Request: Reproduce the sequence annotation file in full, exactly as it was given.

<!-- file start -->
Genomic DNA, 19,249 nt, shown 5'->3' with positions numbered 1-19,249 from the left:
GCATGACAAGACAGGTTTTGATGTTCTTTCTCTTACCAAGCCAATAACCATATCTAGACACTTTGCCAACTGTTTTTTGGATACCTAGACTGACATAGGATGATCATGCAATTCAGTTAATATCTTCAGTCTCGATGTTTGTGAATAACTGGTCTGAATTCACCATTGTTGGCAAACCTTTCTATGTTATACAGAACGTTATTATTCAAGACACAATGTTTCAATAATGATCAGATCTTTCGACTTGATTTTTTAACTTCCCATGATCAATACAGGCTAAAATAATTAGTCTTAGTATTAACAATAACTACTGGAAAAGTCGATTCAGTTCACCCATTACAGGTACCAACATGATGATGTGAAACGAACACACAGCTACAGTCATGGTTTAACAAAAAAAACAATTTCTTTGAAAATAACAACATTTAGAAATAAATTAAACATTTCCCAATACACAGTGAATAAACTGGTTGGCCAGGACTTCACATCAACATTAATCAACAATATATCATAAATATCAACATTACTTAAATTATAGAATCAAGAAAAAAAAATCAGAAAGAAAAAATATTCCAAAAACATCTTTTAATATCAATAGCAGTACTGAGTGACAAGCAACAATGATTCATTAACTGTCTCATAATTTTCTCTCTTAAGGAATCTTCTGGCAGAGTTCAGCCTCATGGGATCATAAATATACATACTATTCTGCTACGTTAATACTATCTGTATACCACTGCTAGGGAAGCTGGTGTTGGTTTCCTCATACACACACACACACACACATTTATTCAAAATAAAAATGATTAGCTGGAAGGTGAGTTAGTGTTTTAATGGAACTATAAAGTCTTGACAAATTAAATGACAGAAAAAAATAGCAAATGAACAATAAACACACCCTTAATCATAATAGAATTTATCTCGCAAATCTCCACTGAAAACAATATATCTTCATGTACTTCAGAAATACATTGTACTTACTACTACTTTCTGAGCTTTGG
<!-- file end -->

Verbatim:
Genomic DNA, 19,249 nt, shown 5'->3' with positions numbered 1-19,249 from the left:
GCATGACAAGACAGGTTTTGATGTTCTTTCTCTTACCAAGCCAATAACCATATCTAGACACTTTGCCAACTGTTTTTTGGATACCTAGACTGACATAGGATGATCATGCAATTCAGTTAATATCTTCAGTCTCGATGTTTGTGAATAACTGGTCTGAATTCACCATTGTTGGCAAACCTTTCTATGTTATACAGAACGTTATTATTCAAGACACAATGTTTCAATAATGATCAGATCTTTCGACTTGATTTTTTAACTTCCCATGATCAATACAGGCTAAAATAATTAGTCTTAGTATTAACAATAACTACTGGAAAAGTCGATTCAGTTCACCCATTACAGGTACCAACATGATGATGTGAAACGAACACACAGCTACAGTCATGGTTTAACAAAAAAAACAATTTCTTTGAAAATAACAACATTTAGAAATAAATTAAACATTTCCCAATACACAGTGAATAAACTGGTTGGCCAGGACTTCACATCAACATTAATCAACAATATATCATAAATATCAACATTACTTAAATTATAGAATCAAGAAAAAAAAATCAGAAAGAAAAAATATTCCAAAAACATCTTTTAATATCAATAGCAGTACTGAGTGACAAGCAACAATGATTCATTAACTGTCTCATAATTTTCTCTCTTAAGGAATCTTCTGGCAGAGTTCAGCCTCATGGGATCATAAATATACATACTATTCTGCTACGTTAATACTATCTGTATACCACTGCTAGGGAAGCTGGTGTTGGTTTCCTCATACACACACACACACACACATTTATTCAAAATAAAAATGATTAGCTGGAAGGTGAGTTAGTGTTTTAATGGAACTATAAAGTCTTGACAAATTAAATGACAGAAAAAAATAGCAAATGAACAATAAACACACCCTTAATCATAATAGAATTTATCTCGCAAATCTCCACTGAAAACAATATATCTTCATGTACTTCAGAAATACATTGTACTTACTACTACTTTCTGAGCTTTGG